OTR Review: 'Margarita, with a Straw'
By: Melissa Jones
On The Rocks, the UK’s largest student led festival has a plethora of events on this week, from the mainstream to the extremely niche. Indian Independent Film Week may not be on top of everyone’s list but it undoubtedly should be. St Andrew’s Indian Independent Film Week began with Shonali Bose’s highly acclaimed and ground-breaking Margarita, with a Straw, a bittersweet film centered around the coming of age of a young woman.
Mention Indian cinema to anyone, and they’ll immediately think of Bollywood; the glitz and glamour of its actors, the extravagantly romanticised plot lines and numerous, highly choreographed dance routines. And, as entertaining as India’s international export of Bollywood films are, they present a skewed, sanitised version of Indian culture. In the past ten years, independent film making has thrived in India, finally allowing directors to move away from the pretense of Bollywood, leading them bravely onwards to tackle some extremely sensitive issues. In recent years, Indian society has progressed dramatically prompting governments to tackle contentious issues including the legalisation of homosexuality. In this period, Indian Society has begun to examine itself in various ways, including its production of independent film. Recently and unfortunately a highly right wing conservative government had reversed a lot of this progression including the legalisation of homosexuality. However, within cinematic circles, independent films are highly valued as providing nuanced insights into disability, the LGBTQ+ communities, prompting, discussions about issues that are difficult to raise without conflict.
The concept of ‘coming of age’ spans across every art form, from literature and opera to cinema. To this day The Graduate remains a timeless classic whose final scene remains one of the most referenced and academically discussed scenes in cinematic history. More recently, a cinematic adaption of The Perks of Being a Wallflower reintroduced the film style for a new generation. The film is noted for its exploration of mental health and LGBTQ+. As a 21st century audience we thrive off a Bildungsroman, identifying with the traits, hopes and fears of the protagonists. Shonali Bose utilises this convention not only as a strong basis for a plot line but equally as a method of exploring both explicitly and subtly some of India’s most sensitive issues.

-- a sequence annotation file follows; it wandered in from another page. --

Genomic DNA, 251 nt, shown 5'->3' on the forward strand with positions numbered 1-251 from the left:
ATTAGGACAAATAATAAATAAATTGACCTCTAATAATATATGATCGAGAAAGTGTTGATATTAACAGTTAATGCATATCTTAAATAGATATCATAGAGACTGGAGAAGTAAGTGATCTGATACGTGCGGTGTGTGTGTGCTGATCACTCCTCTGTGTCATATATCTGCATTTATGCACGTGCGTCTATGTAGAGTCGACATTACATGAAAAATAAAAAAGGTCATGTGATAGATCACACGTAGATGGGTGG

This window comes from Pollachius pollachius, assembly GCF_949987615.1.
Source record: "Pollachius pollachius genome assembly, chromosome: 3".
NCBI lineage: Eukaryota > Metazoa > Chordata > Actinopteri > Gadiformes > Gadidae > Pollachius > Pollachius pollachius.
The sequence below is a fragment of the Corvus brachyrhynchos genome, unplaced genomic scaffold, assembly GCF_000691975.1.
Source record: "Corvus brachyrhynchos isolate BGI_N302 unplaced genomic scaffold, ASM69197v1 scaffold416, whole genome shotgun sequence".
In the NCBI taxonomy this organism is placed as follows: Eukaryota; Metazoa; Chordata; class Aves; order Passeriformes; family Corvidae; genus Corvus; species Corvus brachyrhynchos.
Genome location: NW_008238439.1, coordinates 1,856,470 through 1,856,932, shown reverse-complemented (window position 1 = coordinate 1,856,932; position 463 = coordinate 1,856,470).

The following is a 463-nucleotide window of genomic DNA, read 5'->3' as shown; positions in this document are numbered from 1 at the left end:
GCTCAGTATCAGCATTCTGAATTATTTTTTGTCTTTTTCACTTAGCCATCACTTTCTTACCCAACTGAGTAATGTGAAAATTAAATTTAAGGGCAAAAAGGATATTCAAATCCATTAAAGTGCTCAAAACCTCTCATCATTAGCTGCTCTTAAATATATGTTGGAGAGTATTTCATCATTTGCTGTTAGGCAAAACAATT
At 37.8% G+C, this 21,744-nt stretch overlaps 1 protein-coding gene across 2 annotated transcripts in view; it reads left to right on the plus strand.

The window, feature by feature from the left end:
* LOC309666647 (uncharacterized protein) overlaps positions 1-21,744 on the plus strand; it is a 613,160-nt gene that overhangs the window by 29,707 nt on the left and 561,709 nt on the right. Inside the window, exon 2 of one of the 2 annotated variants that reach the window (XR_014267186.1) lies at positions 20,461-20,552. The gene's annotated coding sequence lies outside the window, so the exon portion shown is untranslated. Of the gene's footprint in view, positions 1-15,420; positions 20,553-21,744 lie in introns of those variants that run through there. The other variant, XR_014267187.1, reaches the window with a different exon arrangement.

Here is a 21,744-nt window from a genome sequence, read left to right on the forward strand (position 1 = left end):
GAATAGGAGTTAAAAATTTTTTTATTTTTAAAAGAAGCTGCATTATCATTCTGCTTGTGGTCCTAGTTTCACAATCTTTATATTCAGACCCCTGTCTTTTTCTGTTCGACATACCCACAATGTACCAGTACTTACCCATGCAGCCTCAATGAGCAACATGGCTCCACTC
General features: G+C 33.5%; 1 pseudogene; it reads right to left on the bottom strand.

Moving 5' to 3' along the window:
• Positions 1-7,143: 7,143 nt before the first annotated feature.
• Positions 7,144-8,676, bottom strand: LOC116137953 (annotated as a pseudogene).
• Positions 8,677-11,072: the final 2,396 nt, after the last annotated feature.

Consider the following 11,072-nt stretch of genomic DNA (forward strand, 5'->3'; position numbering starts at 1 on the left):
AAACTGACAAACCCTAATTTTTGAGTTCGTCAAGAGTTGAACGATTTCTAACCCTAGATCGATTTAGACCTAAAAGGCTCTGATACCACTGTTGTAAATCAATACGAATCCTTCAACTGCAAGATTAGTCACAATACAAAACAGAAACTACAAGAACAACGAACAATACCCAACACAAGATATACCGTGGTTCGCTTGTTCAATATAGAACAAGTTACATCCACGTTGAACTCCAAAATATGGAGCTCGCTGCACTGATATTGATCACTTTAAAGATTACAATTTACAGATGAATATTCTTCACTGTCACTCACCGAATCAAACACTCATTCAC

The film encapsulates all the conventions of any Coming of Age film; In the course of the film, Laila, a young woman attending college in New Delhi goes on journey of self-discovery in which she transitions from a girl living with her family, to a young woman with a strong sense of independence. While this may seem as conventional as any other ‘coming of age’ film, Margarita, with a Straw is markedly different for any audience. Laila has cerebral palsy, and despite this disability, she is determined to have the experiences that any other intelligent, able bodied woman is able to have during the course of university; academic success, a strong social life, acceptance and sexual discovery. Shonali Bose explores these issues with a vulnerability, humour and warmth, and always with sensitivity. For example, in the early stages of the film, we see Laila experimenting with the cropping of a photograph of herself on social media in order to present herself as ‘normal’. This subtle scene demonstrates Laila’s desire to be appreciated for who she really is beyond her wheel chair.
Despite its merits, Margarita, with a Straw is flawed. It is uplifting to see that Laila does not suffer socially due to her disability. She is well loved by her friends and family and has a wide support network. However, in a society that struggles to contend with disability, one cannot help but wonder if this is an entirely truthful depiction of disability in India. The plot too, is insubstantial at moments. The sudden gaining of a scholarship in New York seems like an all too easy a method of removing her from her troubles in India. But, without the relocation of the drama, the audience is unable to compare and contrast America and India’s attitudes and approaches to disability. On the other hand, Laila’s relationship with her blind girlfriend Khanum is portrayed beautifully, exploring with delicacy, Laila’s discovery of her sexuality. Laila’s relationships with both disabled and able-bodied men are too, are portrayed with a sense of sexual empowerment for those who suffer from a physical disability. Albeit, at times it feels at times as though these episodes are idealised, under rosey coloured hues.
As uplifting as Margarita, with a Straw is, it is not an easy watch, exploring issues that both affect humanity deeply, such as death of a loved one, to topics that are rarely openly discussed, such as the sexual desires of the disabled. The Independent Film Indian Festival should be hugely commended for choosing such a thought provoking film to begin the week with, and I highly encourage people make the effort to attend future screenings of Indian films.